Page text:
"If Amir from the pizza store were my boyfriend, then I would eat pizza everyday.
"If Uri from school were my boyfriend, then I would ride his motorcycle."

From the Rosh Hashanah cards they gave me after class today:

"I wish you happy holiday new and I wish you really good luck on the future and happy and I want to say that you help me a lot and without I would not be good and you was my friend."

After about six weeks, tomorrow's our last day.

Here's what I know now:

1. If you don't push, you'll lose your seat on the hour-long bus to Kiryat Malachi. And then you'll probably fall on someone's face when the driver makes a sharp turn. Conclusion: Push. Pay. Sit.

2. Brush your hair in the morning. They will play with it, and tangles hurt.

3. The word for "refrigerator" in Hebrew is not "cold closet." But close enough.

4. If you dance to the Cupid Shuffle and the Cha-Cha Slide everyday for six weeks, these girls will never confuse their "right"s, "left"s, or "cha-cha-real-smooth"s.

5. Hold onto the scrap assignments that the girls write out in class. They're infinitely more special than gummy worms.

Kiryat Malachi Cupid Shuffle

Exit Interviews (Hebrew upper, English lower)

Thursday, August 12, 2010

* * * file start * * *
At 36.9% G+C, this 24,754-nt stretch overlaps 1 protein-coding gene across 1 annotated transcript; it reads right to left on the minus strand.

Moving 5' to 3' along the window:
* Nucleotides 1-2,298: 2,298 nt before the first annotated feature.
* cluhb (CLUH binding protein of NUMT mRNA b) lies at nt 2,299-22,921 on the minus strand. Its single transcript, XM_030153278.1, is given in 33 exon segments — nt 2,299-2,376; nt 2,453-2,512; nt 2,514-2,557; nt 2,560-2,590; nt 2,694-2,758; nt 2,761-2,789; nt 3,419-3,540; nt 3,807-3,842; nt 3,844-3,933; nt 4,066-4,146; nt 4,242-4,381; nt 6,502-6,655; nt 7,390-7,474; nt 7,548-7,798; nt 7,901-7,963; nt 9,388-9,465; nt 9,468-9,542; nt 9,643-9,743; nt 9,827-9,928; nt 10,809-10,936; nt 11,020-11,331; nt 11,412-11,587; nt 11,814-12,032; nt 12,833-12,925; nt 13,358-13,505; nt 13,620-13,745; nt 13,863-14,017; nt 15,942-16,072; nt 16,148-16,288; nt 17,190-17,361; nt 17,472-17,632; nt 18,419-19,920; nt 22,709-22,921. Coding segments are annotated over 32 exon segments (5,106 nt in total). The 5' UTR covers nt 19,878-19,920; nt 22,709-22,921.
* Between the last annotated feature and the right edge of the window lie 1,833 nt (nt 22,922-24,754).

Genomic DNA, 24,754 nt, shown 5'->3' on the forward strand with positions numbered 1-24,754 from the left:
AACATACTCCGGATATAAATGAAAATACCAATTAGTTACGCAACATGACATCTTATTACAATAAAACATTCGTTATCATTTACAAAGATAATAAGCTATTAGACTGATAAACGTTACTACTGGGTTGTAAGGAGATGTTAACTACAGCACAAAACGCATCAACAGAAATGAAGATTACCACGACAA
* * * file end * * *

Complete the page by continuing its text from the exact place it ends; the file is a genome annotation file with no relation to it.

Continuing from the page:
Summer English Lessons: Kiryat Malachi

I’m Eliana and I absolutely love ENP! I’m from Nashville, Tennessee, I go to Dartmouth College in New Hampshire, and for two months this summer I’m lucky enough to be a Tucker Fellow volunteering with the Ethiopian National Project. I teach English in Kiryat Malachi (a small town about an hour from Jerusalem), and I get a kick out of it.

The girls I teach are 12 and 13 years old, and they’re participants in ENP’s Scholastic Assistance Program. That means that they’re eight of the 3,556 students throughout Israel who have ENP’s direct support in their academic lives. When they get distracted they can count on having an ENP worker on their back; when they want to go the extra mile they can end up with summer school and other supplementary programs. So here I am, with the summer school.

Work is a bit of an adventure, just about always. Even on the (comparatively) normal days I get back from Kiryat Malachi in the afternoon and just want to fall asleep on the sidewalk outside the Jerusalem Central Bus Station. (No, Mom. I don’t actually do that.)

Three weeks ago, I got the tiniest bit lost on the way to work. (Not because there’s anything wrong with my navigation skills of course).

There are three bus stops in Kiryat Malachi. I’m supposed to get off at the third and walk ten minutes to school. But the day before I had gotten off one stop too early, so it just made sense that when given the next opportunity I’d accidentally get off one stop too late. The bus left Kiryat Malachi, drove for quite a while, and then finally let me off waaaay down the highway.

Those weren’t my best two hours and forty-five minutes. I knew that the buses back to Kiryat Malachi were on the other side of the highway. I had a sneaking suspicion that highways are not meant to be crossed. I also figured that walking in the two-foot wide gap between speeding cars and the cement wall of the bridge was a bad idea. So I climbed down the bridge and landed in….